The present study investigates the roles of El Niño–Southern Oscillation (ENSO) and the Pacific decadal oscillation (PDO) in the relationship between the East Asian winter monsoon (EAWM) and the following East Asian summer monsoon (EASM). The variability of the EAWM is divided into an ENSO-related part named EAWM EN and an ENSO-unrelated part named EAWM res . Corresponding to a weak EAWM EN , an anomalous low-level anticyclone forms over the western North Pacific (WNP) and persists from winter to the following summer. This anticyclone enhances southerlies over the coast of East Asia in summer. Hence, a weak EAWM EN tends to be followed by a strong EASM and vice versa. As such, a link is established between the EAWM EN and the EASM. The persistence of this WNP anticyclone may be mainly attributed to the sea surface temperature anomalies associated with the ENSO-related EAWM part in the tropical Indian Ocean and the extratropical North Pacific. In contrast, corresponding to a weak EAWM res , the anomalous WNP anticyclone is only seen in winter, and there is no obvious relationship between the EAWM res and the following EASM. Therefore, the observed EAWM–EASM relationship is dominated by the winter monsoon variability associated with ENSO. It is found that the EAWM EN –EASM relationship is modulated by the PDO. There tends to be a much stronger EASM after a weak EAWM EN during the positive PDO phases than during the negative PDO phases.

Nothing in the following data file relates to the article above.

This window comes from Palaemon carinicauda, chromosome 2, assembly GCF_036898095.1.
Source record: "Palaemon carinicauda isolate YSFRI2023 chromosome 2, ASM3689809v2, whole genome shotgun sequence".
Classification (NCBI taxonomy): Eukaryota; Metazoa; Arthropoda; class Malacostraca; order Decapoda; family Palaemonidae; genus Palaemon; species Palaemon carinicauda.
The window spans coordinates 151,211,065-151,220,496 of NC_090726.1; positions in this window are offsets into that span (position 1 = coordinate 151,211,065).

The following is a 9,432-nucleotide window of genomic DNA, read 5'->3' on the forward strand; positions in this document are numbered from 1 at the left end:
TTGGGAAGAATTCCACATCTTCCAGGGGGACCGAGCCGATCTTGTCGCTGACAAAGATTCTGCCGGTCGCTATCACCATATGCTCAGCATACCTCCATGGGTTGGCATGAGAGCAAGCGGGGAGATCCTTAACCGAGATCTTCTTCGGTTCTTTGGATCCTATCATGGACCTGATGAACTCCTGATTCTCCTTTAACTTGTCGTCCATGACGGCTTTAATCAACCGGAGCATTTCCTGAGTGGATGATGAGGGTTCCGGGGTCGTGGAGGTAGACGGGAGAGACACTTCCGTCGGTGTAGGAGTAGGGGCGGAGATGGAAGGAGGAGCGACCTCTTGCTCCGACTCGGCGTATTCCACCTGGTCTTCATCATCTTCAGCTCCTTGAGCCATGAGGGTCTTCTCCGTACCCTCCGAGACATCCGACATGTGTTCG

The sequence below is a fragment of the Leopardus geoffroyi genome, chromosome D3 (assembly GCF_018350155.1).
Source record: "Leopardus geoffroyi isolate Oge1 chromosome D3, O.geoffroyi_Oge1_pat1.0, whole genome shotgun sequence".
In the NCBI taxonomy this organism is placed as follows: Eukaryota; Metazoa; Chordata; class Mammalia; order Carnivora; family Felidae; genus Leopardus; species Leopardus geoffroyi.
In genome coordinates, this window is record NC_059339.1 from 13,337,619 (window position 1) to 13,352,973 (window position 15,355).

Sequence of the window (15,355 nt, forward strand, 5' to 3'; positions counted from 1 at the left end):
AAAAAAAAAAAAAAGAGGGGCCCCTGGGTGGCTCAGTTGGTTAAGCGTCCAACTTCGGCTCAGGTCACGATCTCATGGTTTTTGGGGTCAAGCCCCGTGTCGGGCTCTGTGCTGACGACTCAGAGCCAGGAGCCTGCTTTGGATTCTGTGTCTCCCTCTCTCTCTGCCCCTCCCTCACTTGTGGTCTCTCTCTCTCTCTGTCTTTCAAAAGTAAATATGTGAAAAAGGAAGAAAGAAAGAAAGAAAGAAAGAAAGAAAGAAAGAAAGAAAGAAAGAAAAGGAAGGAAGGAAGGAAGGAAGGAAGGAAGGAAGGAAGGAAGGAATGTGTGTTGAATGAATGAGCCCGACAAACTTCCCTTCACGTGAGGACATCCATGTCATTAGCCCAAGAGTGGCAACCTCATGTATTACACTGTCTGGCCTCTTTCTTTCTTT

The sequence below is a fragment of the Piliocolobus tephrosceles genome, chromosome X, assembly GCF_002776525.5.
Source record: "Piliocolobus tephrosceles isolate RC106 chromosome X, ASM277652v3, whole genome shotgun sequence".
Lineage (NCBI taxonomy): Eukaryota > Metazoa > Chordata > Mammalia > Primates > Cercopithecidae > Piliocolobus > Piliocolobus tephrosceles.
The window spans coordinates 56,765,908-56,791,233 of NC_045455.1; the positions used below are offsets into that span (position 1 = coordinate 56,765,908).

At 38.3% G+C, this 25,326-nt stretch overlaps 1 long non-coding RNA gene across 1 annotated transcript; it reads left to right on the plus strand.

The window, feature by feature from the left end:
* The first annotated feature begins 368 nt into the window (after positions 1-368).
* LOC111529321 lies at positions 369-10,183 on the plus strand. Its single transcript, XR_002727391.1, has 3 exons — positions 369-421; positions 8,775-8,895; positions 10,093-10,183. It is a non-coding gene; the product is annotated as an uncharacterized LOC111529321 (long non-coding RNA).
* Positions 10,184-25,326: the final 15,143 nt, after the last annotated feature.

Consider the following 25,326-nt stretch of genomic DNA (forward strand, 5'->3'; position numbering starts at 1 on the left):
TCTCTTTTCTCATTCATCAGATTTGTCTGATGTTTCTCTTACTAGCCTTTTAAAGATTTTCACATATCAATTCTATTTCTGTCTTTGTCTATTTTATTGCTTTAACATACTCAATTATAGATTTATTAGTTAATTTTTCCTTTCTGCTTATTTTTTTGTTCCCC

Journal of Climate – American Meteorological Society
Published: Jan 3, 2012
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